but it is hard to reconcile Israel's expressed intensions with the overwhelming number of civilians killed in its military's airstrikes.

In Jabalia, bodies lay tangled in the rubble of this residential building. At least 70 were killed here, survivors say. Struck overnight as many were


UNIDENTIFIED MALE (through translator): My mother, my father, my brothers and sisters -- all of them -- my whole family has been wiped off the civil

register. There was nothing here. No fighters.

BASHIR (voice over): Such grief is felt across Gaza. In the central region of Deir al Balah, there is little hope left as men did with their

bare hand in a desperate search for survivors.

At the nearby Al Aqsa Hospital, the only emergency care center left functioning in the area, medical teams are dangerously overwhelmed.

Now, fresh warnings from the Israeli military have forced doctors from several international NGOs to evacuate. Their patients left with nowhere

else to turn.

GEMMA CONNELL, OCHA GAZA TEAM LEADER: What I've seen today inside of the hospital is an absolute shame on humanity. I've seen children lying in

their own blood. I've seen a child who was hit by shrapnel and doesn't know where his family is. I've seen a woman who was hit in the face by it a

strike who has waited six days, six whole days to access health care because the fighting around her was so perverse.

So what I've seen inside this hospital has to end the war, it has to end.

BASHIR (voice over): As calls for a ceasefire continue to go unheeded, the humanitarian situation in Gaza grows more desperate.

It is a reality painstakingly documented by Gaza's journalist, Wael al- Dahdouh, back on air just hours after his son, Hamza was buried, a symbol of resilience for many, but also one of determination for the world to see

and acknowledge exactly what is happening inside Gaza.


BASHIR (on camera): And Zain, according to the Committee to Protect Journalists, at least 72 Palestinian journalists have been killed in Gaza

as a result of the war.

The UN Human Rights Office is expressing concern now over the high number of media workers and journalists killed in Gaza. They are now calling for

an independent and thorough investigation to ensure compliance under international law -- Zain.

ASHER: All right, Nada Bashir, live for us. Thank you so much.

All right, Israel claims it is beginning to scale back in Gaza. Officials say, a new and less intense stage of the invasion is getting underway.

Gaza's Health Ministry though says it is continuing to see hundreds of deaths from airstrikes every single day.

In southern Gaza, Israeli military operations appear to have actually intensified over the past week. The IDF says they struck 30 targets around

Khan Yunis just overnight.

Jeremy Diamond is joining us live now from Tel Aviv.

So Israel, essentially saying its scaling back its operations, but it appears that the bombardment on the ground is just as intense. Just walk us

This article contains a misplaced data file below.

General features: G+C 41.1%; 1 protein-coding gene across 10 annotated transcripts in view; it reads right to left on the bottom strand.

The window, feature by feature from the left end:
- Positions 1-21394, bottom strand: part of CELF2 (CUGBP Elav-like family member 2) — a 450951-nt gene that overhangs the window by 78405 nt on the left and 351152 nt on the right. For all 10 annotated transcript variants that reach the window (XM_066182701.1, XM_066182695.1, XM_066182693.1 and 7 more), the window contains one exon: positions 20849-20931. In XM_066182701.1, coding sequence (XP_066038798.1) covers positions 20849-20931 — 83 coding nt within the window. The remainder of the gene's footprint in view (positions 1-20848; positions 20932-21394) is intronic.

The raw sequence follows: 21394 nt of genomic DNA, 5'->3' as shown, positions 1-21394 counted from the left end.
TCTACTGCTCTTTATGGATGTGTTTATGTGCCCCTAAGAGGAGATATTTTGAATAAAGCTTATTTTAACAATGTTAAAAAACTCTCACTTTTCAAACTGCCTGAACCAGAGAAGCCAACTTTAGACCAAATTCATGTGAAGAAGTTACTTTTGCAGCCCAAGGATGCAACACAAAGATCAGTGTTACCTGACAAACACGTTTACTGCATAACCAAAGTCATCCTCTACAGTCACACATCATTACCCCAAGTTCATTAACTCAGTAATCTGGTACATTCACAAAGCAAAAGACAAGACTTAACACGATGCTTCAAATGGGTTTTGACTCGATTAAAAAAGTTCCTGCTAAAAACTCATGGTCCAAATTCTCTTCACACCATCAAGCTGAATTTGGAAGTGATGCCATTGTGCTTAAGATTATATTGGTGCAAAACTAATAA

through how this sort of new phase of the war translates for people on the ground in Gaza?

JEREMY DIAMOND, CNN CORRESPONDENT: Well, certainly in northern Gaza, there has been a major shift over the last couple of weeks. But today,

Zain, I actually had a chance to go into Gaza, embedded with Israeli forces in central Gaza, near the Al Bureij Refugee Camp, which is very close to

Deir al Balah, which is the kind of main city in central Gaza.

And what we saw all around us was the impact of these three months of war and particularly the impact of the last two weeks of the Israeli ground

offensive that has focused on central Gaza, in addition to the ground offensive that began in early December in southern Gaza as well.

What we saw were buildings that were either partially damaged by bullets, by artillery shells, by airstrikes or completely flattened all together.

There were buildings that were scarred with smoke from some of those potential airstrikes, and so the damage was certainly all around us from

this war.

But as I was inside Gaza, I did have a chance to speak with the Israeli military spokesman, Admiral Daniel Hagari and I asked him about what stage

in the war we are right now exactly. Here is what he said.


REAR ADM. DANIEL HAGARI, ISRAEL'S CHIEF MILITARY SPOKESPERSON: There is the big change because it's a different level of intensity. Now, it is not

in the same intensity, high intensity that we worked in the north. It is more continuous effort in center of gravity so we can make sure that the

population is being distinguished from the terrorist and focusing on Hamas' frameworks.



DIAMOND: And while this war is still continuing, albeit perhaps at a lower intensity phase, the Israeli military also wanted to show us what its

forces are uncovering.

And today, we actually were able to see four different tunnel entrances that the Israeli military says was part of the same underground tunnel

complex that is actually linked to a manufacturing facility. We saw the above ground facility where the Israeli military showed us mortar shells

that they say were being made in this metal works factory above ground in Al-Bireh. There was a tunnel shaft in that factory that they say led to an

underground facility where those shells are then packed with explosive material, including using fertilizer, for example, and other types of


The Israeli military has now released a video of that underground facility that they say exists in that location where we were. We can of course,

independently verify that.